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At the end of the 1950s, the late Khamis Najm, was one of the unpopular English language teachers at the Al-Siddiq Intermediate School among his students because of his firmness and his harsh criticism of the students, but he was sincere in his job, uncompromising with any lazy student, with a bit of malice in his heart that he could not hide by repeatedly wishing for the demise of oil to see what would happen to us.
Mr. Khamis died a few years ago without seeing the recent developments that affected the morals of the people of the region after the decline in the revenues of their countries which for decades had enabled them to impose their way of life, at least from a religious point of view on others both with strictness and strict preservation of traditions or the application of exaggerated limits.
With the evaporation of high percentages of oil revenues, we began in Kuwait, and perhaps in other countries to think seriously about reducing our dependence on oil as our only source of livelihood, and to diversify our sources of income by encouraging tourism and other things, and this was not possible with the influence of religious extremism and the strict application of limits and this required making major changes, changing, developing and updating ideas and concepts to make society something else, and the opposite of what it was in the days of financial abundance.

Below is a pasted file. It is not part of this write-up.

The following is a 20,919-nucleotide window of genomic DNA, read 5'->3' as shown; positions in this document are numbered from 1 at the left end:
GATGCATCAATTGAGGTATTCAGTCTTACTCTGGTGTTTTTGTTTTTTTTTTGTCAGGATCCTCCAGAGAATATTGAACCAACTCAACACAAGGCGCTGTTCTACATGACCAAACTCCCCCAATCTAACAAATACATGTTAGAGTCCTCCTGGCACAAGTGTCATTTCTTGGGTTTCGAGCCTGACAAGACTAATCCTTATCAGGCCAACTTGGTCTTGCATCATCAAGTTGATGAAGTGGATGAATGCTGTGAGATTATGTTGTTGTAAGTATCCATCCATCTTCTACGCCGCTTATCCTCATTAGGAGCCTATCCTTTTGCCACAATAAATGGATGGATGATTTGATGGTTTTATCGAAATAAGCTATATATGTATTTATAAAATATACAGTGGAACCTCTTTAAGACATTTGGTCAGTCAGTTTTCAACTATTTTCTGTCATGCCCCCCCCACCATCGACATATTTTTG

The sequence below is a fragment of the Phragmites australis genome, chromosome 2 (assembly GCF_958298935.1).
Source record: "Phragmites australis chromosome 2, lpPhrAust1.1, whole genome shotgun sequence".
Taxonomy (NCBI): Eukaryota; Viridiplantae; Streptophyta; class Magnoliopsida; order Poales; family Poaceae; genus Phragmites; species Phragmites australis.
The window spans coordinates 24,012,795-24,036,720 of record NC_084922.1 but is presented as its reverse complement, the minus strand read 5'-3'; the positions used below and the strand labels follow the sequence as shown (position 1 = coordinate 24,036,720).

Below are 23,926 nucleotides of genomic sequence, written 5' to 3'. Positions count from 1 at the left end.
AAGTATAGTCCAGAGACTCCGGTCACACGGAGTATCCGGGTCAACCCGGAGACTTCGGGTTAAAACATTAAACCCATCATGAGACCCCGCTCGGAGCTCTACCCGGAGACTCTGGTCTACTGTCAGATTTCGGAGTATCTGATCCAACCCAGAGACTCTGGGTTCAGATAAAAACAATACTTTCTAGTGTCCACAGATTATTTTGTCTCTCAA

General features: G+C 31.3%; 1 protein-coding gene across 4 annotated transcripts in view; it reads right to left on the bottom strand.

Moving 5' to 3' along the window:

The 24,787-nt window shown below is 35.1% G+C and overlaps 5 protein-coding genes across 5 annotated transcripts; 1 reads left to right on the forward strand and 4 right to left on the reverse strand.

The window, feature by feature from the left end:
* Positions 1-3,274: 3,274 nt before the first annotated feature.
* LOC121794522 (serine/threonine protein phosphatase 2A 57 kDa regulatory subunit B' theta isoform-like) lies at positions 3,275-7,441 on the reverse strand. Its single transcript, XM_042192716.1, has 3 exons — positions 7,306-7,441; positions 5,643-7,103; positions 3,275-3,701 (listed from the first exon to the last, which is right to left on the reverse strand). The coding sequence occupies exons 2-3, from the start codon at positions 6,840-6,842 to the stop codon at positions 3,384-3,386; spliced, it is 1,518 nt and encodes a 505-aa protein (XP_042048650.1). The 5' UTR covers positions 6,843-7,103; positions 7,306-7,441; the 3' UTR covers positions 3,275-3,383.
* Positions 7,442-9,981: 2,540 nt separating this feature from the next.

I mentioned in an article published some time ago that the local authorities used to prevent playing music in the lobby of hotels at certain times of the year. It also forbade holding concerts, even family concerts, in public places and this resulted in us obtaining the first place in the index of morals globally or so some believed.
The unwritten instructions forbade hotels from allowing a citizen to book a hotel room under the pretext preserving the nation’s morals, and the result is known to us.
However, the same authorities were allowing the foreign visitor to stay in hotels alone or with his partner, without the need to prove his relationship. As for the citizen, even if he was an ambassador returning to his country, he was prevented from occupying a hotel room with his wife regardless of her age and her charm if he did not have a marriage contract. There were, and still are, other similar instructions which are very ridiculous but no room to mention them here.
Suddenly, with the increasing financial deficit of the state, we found that the same customs, traditions and morals that used to prevent the single citizen from booking a hotel room did not mind the authorities.
Were our morals, customs and traditions when the price of a barrel of oil was a hundred dollars the reasons behind compelling hotels not to accommodate the citizen in a room, for him or his family without presenting the marriage contract?
Why are the same morals, customs and traditions now turning a blind eye to the violation of a single citizen staying in a hotel room without the need for marriage contracts?
Will the same traditions, morals and customs return to their previous dominance and prevent the citizen from booking a hotel room if the price of a barrel of oil returns to a hundred dollars, for example?
By Ahmad alsarraf